Rating Action: Moody’s downgrades UPC’s CFR to B1 from Ba3 after announcement of intention to acquire Sunrise; outlook is stable
Global Credit Research – 14 Aug 2020
London, 14 August 2020 — Moody’s Investors Service, (“Moody’s”) has today downgraded UPC Holding B.V.’s (UPC or the company) corporate family rating (CFR) to B1 from Ba3 and probability of default rating (PDR) to B1-PD from Ba3-PD. Concurrently, Moody’s has downgraded the instrument ratings on the senior secured credit facilities issued by UPC Financing Partnership and UPC Broadband Holding BV and the senior secured notes issued by UPCB Finance IV Limited and UPCB Finance VII Limited to B1 from Ba3. Moody’s has also downgraded the instrument rating on the senior notes issued by UPC Holding B.V. to B3 from B2. Finally Moody’s has also assigned a B1 instrument rating to the new CHF1,610 million (equivalent) Term Loan B-1 due 2029 to be raised by NewCo I B.V. and NewCo Financing Partnership and EUR213 million revolving credit facility due 2026 to be raised by NewCo I B.V. and NewCo Financing Partnership, both subsidiaries of UPC Holding B.V., and to the new CHF1,616 million (equivalent) Term Loan B-2 due 2029 to be raised by UPC Financing Partnership and UPC Broadband Holding BV. The outlook on the ratings has been changed to stable from negative.
The rating action follows the announcement by Liberty Global plc (Ba3 stable) on 12 August 2020 of the launch of a tender offer to acquire the shares of Sunrise Communications Group AG. Headquartered in Zurich, Switzerland, Sunrise is the second-largest integrated telecom operator in Switzerland with reported revenues of CHF1.9 billion and adjusted EBITDA (as reported by the company before share-based payments and non-recurring events pre-IFRS16) of CHF624 million in 2019.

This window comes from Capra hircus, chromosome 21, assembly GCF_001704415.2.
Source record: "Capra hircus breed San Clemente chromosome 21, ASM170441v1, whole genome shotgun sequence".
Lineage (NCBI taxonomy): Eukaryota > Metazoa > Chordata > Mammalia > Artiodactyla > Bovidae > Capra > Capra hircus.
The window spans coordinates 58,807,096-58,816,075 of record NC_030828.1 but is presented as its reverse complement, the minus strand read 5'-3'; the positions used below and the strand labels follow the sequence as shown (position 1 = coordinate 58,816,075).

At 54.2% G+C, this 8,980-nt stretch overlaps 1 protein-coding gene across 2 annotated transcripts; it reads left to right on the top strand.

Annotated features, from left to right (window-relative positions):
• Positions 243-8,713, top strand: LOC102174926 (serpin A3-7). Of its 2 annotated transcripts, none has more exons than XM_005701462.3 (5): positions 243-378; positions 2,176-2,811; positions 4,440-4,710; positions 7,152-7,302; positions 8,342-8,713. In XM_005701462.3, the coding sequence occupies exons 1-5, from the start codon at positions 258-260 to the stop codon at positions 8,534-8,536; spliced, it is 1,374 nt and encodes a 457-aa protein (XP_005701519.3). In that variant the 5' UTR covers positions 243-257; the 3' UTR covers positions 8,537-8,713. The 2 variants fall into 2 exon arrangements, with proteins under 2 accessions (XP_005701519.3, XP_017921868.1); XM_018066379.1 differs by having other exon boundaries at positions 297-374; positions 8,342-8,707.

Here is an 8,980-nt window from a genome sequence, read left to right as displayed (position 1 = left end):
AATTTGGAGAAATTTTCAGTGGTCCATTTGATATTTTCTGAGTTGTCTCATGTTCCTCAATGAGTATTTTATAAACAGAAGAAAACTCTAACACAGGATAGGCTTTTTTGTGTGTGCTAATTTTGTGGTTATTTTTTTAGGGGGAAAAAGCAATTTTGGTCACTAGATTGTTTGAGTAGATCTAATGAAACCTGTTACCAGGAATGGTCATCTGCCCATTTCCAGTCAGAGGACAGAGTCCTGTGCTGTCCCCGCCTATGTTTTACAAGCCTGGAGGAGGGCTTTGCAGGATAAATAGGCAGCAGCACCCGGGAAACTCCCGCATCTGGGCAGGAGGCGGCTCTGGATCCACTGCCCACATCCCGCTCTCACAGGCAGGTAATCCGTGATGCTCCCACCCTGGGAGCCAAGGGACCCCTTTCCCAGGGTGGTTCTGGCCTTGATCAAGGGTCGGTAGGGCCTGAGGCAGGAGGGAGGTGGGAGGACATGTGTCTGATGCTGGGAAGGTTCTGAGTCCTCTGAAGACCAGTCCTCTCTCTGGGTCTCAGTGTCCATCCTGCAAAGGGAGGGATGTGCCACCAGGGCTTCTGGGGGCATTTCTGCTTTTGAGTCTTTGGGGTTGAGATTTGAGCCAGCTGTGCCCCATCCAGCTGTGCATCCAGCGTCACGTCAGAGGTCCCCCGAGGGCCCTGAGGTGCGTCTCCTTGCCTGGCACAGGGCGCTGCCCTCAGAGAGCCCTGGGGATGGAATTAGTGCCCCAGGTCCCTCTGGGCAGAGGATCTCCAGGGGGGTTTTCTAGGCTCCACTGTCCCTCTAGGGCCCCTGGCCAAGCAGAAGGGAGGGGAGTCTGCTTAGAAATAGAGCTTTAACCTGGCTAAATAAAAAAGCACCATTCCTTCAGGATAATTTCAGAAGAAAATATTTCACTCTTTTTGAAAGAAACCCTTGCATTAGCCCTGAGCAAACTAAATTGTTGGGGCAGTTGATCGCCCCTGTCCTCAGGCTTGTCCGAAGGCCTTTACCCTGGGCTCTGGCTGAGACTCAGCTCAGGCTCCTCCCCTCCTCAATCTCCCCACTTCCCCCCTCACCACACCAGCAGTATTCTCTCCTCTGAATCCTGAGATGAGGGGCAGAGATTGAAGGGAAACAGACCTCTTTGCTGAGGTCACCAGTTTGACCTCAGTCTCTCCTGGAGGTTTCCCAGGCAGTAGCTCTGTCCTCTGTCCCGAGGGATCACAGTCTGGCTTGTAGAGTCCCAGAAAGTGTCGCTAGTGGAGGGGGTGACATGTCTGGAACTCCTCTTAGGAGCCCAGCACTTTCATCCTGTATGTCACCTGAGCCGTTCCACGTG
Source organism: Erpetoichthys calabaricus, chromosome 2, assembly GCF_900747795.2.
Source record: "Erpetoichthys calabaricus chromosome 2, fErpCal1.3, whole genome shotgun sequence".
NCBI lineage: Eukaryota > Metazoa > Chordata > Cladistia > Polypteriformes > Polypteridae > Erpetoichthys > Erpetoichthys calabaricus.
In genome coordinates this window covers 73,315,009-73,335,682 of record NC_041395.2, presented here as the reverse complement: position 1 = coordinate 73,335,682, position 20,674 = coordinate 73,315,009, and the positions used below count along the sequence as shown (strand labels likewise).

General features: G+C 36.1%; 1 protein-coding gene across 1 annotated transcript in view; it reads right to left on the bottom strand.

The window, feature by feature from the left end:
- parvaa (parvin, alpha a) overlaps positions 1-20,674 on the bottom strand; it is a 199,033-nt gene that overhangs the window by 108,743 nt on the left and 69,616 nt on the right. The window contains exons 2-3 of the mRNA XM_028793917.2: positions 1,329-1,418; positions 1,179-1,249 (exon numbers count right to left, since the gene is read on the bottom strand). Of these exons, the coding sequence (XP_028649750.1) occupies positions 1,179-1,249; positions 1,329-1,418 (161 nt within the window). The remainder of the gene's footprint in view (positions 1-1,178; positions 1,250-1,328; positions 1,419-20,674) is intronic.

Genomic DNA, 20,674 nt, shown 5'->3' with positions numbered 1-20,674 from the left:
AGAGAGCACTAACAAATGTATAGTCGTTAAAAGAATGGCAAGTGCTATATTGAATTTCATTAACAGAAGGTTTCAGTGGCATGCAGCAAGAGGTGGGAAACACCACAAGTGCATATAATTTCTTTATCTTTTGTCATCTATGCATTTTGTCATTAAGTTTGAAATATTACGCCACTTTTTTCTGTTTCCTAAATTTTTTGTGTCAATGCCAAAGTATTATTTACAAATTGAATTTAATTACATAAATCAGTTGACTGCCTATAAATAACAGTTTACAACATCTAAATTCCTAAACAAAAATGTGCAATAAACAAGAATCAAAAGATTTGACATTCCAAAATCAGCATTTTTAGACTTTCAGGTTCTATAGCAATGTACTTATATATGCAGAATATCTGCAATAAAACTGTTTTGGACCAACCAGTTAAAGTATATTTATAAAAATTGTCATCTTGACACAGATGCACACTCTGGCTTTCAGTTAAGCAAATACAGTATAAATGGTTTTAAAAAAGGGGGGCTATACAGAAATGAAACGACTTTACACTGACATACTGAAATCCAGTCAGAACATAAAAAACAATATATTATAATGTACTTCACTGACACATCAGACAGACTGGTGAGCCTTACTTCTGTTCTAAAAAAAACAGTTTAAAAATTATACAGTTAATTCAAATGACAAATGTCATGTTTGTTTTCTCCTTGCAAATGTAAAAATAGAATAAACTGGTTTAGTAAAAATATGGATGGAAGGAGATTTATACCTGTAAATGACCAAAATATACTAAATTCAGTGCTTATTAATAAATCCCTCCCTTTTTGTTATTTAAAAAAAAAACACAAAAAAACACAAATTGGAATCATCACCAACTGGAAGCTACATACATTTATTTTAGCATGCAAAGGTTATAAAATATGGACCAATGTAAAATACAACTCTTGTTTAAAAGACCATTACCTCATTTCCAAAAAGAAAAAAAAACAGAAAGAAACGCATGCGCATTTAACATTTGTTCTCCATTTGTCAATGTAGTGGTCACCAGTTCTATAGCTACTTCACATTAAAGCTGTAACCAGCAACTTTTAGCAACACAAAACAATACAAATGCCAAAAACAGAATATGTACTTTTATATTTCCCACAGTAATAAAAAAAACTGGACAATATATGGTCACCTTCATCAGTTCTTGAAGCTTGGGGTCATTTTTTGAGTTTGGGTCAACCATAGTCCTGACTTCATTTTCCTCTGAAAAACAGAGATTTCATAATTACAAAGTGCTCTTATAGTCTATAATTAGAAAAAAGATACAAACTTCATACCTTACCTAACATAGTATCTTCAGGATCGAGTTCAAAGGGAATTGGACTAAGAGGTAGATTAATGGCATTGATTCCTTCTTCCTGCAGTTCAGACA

Liberty Global plans to fund the transaction through a combination of approximately CHF3.5 billion of cash from its balance sheet and approximately CHF3.2 billion of financing, of which CHF1.61 billion equivalent will be raised through a Term Loan B-1 to refinance existing indebtedness of Sunrise. The Sunrise credit pool will also have access to a new EUR213 million revolving credit facility which will be undrawn at closing. The CHF 1.61 billion equivalent Term Loan B-2 will be used to partly fund the acquisition of Sunrise and will be drawn proportionately to the percentage of shares acquired by Liberty Global in Sunrise.
Upon becoming a wholly-owned subsidiary of Liberty Global, assuming an initial minimum 90% shareholding threshold is reached, Sunrise will become part of the UPC credit pool. At that point the Sunrise term loan and revolving credit facility will be converted into an additional facility under the UPC senior facilities agreement by upsizing the term loan B-2 and will benefit from the same guarantee and security package as the existing UPC senior secured credit facilities.